Mexico committed to making country more accessible to Ghanaians – Ambassador

The Embassy of Mexico in Ghana will embark on a programme to make the country more accessible to Ghanaians, Mr Enrique Escorza, the Mexican Ambasador has said.

“We are preparing a very aggressive programme this year to make our tourist destination more accessible to the Ghanaian people,” Mr Escorza told the Ghanaian Times in an exclusive interview on Friday.

Mr Escorza said like Ghana, Mexico had a unique characteristic that made it more attractive to the world and that its tourism campaign slogan “see it to believe it” had helped marketed Mexico to the world.

In addition, he said Mexico’s amazing weather, its geographical location (lying between North and Latin America) made visitors fell in love with the country.

On contribution of tourism to Mexico’s economy, Mr Escorza said before the pandemic, Mexico raked in $18 billion annually, a significant contributor to the country’s Gross Domestic Product (GDP).

The Mexican Ambassador told the Times that before the outbreak of COVID-19, Mexico used to welcome 45 million tourists, but the number dropped to 32 million tourists in 2021.

This means a significant loss of revenue,  the Mexican envoy added, but said as more people got vaccinated and COVID-19 safety protocols being relaxed across the globe, Mexico, currently the seventh most visited country in the world was bracing itself to receive more tourists.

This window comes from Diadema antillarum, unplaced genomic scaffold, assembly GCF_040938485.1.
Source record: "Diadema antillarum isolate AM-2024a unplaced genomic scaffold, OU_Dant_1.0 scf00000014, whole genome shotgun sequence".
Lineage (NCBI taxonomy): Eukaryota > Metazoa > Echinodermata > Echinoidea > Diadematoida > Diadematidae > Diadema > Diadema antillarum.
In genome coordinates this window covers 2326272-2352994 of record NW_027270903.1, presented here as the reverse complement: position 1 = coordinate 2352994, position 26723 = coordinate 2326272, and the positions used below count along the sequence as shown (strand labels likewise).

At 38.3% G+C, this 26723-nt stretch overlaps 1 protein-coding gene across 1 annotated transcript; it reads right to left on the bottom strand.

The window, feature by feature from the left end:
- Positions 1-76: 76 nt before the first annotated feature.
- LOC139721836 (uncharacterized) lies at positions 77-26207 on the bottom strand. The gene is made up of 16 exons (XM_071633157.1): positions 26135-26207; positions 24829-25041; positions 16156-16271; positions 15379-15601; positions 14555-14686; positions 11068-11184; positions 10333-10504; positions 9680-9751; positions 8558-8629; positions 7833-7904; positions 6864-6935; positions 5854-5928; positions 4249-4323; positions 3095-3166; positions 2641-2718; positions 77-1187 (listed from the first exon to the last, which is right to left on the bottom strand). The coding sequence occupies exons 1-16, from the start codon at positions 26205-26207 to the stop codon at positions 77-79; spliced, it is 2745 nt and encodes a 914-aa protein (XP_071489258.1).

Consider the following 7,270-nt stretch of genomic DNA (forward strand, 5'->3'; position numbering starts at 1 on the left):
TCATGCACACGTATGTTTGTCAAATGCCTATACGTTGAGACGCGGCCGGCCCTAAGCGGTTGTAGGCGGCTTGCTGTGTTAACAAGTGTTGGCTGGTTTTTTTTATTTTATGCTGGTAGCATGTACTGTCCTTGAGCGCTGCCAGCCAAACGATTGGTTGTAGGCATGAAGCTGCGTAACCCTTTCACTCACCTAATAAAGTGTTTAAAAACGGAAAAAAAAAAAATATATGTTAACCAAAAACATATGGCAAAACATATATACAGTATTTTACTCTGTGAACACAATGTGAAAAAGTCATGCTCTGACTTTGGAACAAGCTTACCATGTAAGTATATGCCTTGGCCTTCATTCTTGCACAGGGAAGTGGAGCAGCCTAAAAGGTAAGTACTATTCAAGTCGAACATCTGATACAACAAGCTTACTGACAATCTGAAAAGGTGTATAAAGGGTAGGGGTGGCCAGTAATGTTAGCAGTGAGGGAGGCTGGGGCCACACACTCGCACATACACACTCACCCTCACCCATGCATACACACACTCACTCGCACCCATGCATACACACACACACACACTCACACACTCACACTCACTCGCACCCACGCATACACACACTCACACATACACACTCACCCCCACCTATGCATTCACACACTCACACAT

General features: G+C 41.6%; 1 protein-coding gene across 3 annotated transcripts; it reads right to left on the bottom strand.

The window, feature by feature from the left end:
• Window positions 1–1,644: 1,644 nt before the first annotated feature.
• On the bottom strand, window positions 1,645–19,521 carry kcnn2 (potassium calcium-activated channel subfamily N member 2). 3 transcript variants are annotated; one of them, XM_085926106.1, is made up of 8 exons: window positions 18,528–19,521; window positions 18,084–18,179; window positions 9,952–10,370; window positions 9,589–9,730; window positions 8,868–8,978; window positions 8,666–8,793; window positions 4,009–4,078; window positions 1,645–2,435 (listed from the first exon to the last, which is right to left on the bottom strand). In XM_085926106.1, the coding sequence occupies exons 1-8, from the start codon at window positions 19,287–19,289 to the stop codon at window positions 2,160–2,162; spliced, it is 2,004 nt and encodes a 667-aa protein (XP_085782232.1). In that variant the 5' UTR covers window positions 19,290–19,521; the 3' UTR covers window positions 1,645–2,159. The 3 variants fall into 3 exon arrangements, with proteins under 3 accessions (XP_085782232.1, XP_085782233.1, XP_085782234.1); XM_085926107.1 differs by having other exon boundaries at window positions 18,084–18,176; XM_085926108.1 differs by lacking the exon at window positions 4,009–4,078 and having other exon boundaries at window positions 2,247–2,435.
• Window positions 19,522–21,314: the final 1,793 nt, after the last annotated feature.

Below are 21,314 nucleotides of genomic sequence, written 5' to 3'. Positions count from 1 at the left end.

He said “Mexico was always opened for business” and that service providers- hotels, restaurants and airline operators were charged to be responsible in ensuring adherence to safety protocols.

While conceding that not much had been done in selling Mexico to the Ghanaian people, Mr Escorza stated that many Ghanaians knew about Mexico through telenovela and opera soap movies.

He said Ghana and Mexico could used arts, music and culture to boost people-to-people contact and improve trade and investment for the benefit of their citizens.

When asked the lessons Ghana could draw from Mexico to develop its tourism, the Ambassador of Mexico said his country was opened to offer “the Mexican experience.”

“That is not to suggest that Mexico has succeeded in every endeavour,” Mr Escorza observed, but added that Ghana could learn a lot from Mexico.

He said for instance, in Mexico, there was effective integration among stakeholders in the tourism sector.

“I don’t see that much happening in Ghana,”  the Mexican Ambassador said and urged Ghana to adopt the “magic town” concept, a unique campaign style in Mexico in which different regions, cities, streets colonial towns, and mountains are identified by their picturesque, beautiful designs, and paintings.

Mr Escorza said he also wanted to see Ghana emulate the Mexican “knocking on doors” project where those in charge of the Ghanaian tourism took business a notch higher, by visiting other countries, knocking on doors to tell and sell the Ghanaian tourism story.


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